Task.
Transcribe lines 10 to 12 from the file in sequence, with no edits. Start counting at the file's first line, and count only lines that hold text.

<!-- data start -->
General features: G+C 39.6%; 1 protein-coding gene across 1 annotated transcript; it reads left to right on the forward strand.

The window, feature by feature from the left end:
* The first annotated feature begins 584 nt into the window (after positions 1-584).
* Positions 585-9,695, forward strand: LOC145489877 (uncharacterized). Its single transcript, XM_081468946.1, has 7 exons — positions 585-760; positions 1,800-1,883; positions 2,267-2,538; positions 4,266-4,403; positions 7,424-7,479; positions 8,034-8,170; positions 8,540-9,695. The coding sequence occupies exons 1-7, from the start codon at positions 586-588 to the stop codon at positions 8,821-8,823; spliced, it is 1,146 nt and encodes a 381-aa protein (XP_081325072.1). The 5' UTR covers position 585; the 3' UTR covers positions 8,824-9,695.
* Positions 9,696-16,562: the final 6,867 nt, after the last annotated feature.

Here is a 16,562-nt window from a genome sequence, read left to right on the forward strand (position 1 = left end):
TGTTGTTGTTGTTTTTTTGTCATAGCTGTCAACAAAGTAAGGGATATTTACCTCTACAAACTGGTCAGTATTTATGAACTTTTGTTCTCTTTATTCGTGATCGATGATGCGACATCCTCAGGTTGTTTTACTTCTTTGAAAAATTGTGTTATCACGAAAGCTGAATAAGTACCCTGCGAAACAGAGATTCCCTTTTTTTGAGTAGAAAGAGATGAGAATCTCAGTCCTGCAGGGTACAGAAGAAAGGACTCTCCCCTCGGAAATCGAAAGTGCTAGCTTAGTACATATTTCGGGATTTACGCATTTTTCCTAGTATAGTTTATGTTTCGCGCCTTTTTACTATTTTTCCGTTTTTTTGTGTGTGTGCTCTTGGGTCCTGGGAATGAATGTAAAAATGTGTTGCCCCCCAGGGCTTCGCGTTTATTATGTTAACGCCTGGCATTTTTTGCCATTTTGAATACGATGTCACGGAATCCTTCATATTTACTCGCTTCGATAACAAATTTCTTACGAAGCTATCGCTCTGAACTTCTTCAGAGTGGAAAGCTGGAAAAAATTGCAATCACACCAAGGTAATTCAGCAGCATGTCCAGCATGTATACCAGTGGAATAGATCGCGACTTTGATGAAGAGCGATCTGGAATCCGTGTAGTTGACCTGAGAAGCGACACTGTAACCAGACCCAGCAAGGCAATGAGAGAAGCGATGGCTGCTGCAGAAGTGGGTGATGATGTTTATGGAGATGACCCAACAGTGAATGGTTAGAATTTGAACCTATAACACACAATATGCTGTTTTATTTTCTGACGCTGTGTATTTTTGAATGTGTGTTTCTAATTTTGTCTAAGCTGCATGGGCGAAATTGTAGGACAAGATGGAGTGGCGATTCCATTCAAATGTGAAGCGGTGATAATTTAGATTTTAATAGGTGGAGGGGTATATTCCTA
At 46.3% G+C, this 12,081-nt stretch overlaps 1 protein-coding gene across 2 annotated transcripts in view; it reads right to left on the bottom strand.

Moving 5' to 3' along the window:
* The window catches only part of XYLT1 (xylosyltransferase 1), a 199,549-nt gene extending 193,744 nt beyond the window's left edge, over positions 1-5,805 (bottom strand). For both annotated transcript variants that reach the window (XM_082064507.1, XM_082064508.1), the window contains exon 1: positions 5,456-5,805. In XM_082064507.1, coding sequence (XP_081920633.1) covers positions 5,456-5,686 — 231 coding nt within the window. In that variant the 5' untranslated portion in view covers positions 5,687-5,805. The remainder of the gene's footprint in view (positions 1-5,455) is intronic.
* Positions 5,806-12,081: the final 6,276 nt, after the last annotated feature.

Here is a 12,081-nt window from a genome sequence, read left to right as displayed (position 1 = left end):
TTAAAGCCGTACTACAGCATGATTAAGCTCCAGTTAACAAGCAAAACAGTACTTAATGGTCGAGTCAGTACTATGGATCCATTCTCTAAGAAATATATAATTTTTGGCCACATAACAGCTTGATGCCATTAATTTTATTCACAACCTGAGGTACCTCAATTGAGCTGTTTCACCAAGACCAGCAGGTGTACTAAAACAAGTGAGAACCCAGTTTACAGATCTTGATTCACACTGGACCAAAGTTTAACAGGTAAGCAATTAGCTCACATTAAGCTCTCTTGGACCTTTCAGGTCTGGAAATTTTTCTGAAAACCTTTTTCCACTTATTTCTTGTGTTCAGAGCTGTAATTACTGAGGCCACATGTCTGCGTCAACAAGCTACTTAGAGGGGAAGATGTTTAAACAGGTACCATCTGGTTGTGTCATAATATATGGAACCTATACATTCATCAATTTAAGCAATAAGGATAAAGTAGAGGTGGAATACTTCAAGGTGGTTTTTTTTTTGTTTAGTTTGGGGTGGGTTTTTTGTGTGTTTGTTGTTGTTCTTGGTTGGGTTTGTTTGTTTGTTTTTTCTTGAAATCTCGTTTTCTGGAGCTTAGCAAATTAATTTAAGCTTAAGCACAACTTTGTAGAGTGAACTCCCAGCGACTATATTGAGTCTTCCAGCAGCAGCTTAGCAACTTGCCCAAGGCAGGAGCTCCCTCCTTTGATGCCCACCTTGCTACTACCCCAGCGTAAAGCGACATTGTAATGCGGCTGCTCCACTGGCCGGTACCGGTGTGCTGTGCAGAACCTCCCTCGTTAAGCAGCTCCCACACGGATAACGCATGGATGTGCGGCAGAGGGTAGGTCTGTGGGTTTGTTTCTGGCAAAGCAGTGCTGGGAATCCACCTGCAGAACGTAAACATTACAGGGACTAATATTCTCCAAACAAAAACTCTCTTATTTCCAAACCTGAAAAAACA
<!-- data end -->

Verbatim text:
* The window catches only part of XYLT1 (xylosyltransferase 1), a 199,549-nt gene extending 193,744 nt beyond the window's left edge, over positions 1-5,805 (bottom strand). For both annotated transcript variants that reach the window (XM_082064507.1, XM_082064508.1), the window contains exon 1: positions 5,456-5,805. In XM_082064507.1, coding sequence (XP_081920633.1) covers positions 5,456-5,686 — 231 coding nt within the window. In that variant the 5' untranslated portion in view covers positions 5,687-5,805. The remainder of the gene's footprint in view (positions 1-5,455) is intronic.
* Positions 5,806-12,081: the final 6,276 nt, after the last annotated feature.

Here is a 12,081-nt window from a genome sequence, read left to right as displayed (position 1 = left end):